Another revenue windfall for D.C. government

Vincent Gray and Natwar Gandhi are reveling in the city’s financial good times. (John McDonnell/The Washington Post)

Updated 5:15 p.m. with details from Gandhi and Gray letters

The District government is expected to take in roughly $600 million more in the coming five years than previously anticipated, including an addition $85.9 million in the current budget year, setting up another huge surplus.

Chief Financial Officer Natwar M. Gandhi said in a letter to Mayor Vincent C. Gray, and D.C. Council Chairman Phil Mendelson (D) that roughly half of the upgrades could be attributed to stronger-tan-expected income tax collections, evidence of a growing population and a city economy that has remained resilient in the face of federal spending reductions.

The current-year upgrade will almost certainly stay in the bank for now. Gray spokesman Pedro Ribeiro said the mayor has no plans to submit a supplemental spending request to the council for 2013 revenue, now expected to total $6.14 billion. That means, come final audit time next February, the city could be looking at another record windfall — approaching the $417 million reported for 2012.

But the coming budget year, which starts Oct. 1, is a different story. At least a portion of the additional $92.3 million estimated for fiscal 2014 could be obligated when the council takes its second and final vote on budget legislation Thursday.

Mendelson said Monday that he would present a proposal for spending up to $50 million of the new revenue at Wednesday’s council meeting. He declined to detail which programs or proposals might be funded.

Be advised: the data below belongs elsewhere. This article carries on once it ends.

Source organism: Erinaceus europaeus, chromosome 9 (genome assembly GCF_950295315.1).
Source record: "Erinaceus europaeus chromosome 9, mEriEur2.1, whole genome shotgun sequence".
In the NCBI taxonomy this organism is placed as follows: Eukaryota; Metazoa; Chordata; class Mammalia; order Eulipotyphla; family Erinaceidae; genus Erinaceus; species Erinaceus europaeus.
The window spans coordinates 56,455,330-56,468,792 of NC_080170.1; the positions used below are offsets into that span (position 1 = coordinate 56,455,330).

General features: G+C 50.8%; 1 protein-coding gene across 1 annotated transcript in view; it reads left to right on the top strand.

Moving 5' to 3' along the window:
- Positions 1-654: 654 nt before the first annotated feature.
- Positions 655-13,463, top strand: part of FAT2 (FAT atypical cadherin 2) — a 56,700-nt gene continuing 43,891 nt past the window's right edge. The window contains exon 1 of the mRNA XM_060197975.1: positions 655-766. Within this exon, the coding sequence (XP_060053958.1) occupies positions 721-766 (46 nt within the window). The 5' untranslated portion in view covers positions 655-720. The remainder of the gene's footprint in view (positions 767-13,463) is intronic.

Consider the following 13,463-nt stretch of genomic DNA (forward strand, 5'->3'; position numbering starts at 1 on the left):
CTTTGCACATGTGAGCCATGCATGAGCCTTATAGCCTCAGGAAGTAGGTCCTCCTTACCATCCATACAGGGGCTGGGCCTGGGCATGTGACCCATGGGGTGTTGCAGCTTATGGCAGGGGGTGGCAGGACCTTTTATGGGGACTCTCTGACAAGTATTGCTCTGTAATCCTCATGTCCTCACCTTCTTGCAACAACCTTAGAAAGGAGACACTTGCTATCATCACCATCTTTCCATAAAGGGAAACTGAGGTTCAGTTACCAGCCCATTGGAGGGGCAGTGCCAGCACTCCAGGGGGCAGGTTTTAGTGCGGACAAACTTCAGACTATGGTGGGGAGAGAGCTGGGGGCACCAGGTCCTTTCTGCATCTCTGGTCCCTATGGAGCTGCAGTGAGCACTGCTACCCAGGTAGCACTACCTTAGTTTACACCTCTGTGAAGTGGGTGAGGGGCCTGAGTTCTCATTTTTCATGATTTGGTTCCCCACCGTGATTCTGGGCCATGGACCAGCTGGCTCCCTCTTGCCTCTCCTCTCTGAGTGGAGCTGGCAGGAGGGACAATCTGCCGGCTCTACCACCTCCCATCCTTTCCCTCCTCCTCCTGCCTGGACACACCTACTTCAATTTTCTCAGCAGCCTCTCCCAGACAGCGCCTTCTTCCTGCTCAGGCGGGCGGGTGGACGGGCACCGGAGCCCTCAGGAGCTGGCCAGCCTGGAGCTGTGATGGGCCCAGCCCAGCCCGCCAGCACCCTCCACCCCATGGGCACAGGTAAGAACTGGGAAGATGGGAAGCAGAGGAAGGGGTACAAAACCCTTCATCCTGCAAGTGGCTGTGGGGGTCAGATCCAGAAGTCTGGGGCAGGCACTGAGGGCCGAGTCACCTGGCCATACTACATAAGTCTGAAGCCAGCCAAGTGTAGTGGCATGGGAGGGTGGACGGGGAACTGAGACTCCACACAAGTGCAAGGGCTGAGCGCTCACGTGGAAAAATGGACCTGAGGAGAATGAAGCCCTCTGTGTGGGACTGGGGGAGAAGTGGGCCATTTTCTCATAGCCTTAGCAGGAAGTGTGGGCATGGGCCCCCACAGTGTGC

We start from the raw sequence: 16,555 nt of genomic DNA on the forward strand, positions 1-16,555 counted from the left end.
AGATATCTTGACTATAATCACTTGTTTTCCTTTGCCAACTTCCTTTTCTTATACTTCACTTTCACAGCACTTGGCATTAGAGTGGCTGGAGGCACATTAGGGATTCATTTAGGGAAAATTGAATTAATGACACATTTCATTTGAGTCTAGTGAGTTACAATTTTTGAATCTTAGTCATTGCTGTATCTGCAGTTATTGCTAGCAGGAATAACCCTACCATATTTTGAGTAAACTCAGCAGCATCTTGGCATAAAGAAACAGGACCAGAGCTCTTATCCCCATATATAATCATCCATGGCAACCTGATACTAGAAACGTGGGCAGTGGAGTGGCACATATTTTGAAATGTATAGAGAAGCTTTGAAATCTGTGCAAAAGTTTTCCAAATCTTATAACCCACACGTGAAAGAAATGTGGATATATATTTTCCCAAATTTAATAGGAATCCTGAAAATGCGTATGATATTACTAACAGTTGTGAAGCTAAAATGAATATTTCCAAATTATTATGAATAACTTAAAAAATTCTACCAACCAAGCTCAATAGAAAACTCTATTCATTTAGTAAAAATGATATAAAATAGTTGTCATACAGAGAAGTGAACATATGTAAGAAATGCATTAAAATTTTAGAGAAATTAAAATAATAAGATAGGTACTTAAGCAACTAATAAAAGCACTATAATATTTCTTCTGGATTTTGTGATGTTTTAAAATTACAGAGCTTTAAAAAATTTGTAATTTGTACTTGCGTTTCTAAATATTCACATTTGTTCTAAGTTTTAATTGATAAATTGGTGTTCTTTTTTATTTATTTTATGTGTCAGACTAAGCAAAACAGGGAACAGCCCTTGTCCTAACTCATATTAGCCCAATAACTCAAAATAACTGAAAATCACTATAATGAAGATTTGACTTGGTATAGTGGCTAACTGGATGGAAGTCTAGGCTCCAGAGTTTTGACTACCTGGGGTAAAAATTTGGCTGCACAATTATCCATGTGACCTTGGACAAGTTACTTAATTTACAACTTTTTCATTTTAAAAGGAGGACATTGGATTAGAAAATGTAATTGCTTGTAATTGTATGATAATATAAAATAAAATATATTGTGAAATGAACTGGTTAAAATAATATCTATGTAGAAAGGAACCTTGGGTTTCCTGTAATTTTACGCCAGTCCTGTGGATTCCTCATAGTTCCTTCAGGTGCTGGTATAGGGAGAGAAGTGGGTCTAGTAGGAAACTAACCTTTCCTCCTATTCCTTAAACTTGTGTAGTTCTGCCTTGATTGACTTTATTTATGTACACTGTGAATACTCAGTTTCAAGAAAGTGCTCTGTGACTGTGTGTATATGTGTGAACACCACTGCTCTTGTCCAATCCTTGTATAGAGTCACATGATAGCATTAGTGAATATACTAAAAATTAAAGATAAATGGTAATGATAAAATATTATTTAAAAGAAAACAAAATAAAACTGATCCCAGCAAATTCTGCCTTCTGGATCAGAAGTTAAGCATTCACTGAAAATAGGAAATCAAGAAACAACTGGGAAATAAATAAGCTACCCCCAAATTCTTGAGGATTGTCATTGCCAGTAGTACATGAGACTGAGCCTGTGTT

In his initial budget request, submitted back in April, Gray included a “contingency priority list” of programs to be funded by future revenue upgrades. They included expansion of early childhood education, grants for senior programs, school-based mental health programs, commercial property tax reduction and more.

In a Monday afternoon letter to Mendelson, Gray laid out a revised list of priorities for the first $50 million in additional spending. Early childhood education ($11 million), senior grants ($5.8 million) and arts funding ($7 million) remain on the list. But Gray is adding a $23 million suggestion: A one-time funding boost for public schools, divided between the D.C. Public Schools system and charter schools.

Mike DeBonis covers Congress and national politics for The Washington Post. He previously covered D.C. politics and government from 2007 to 2015.
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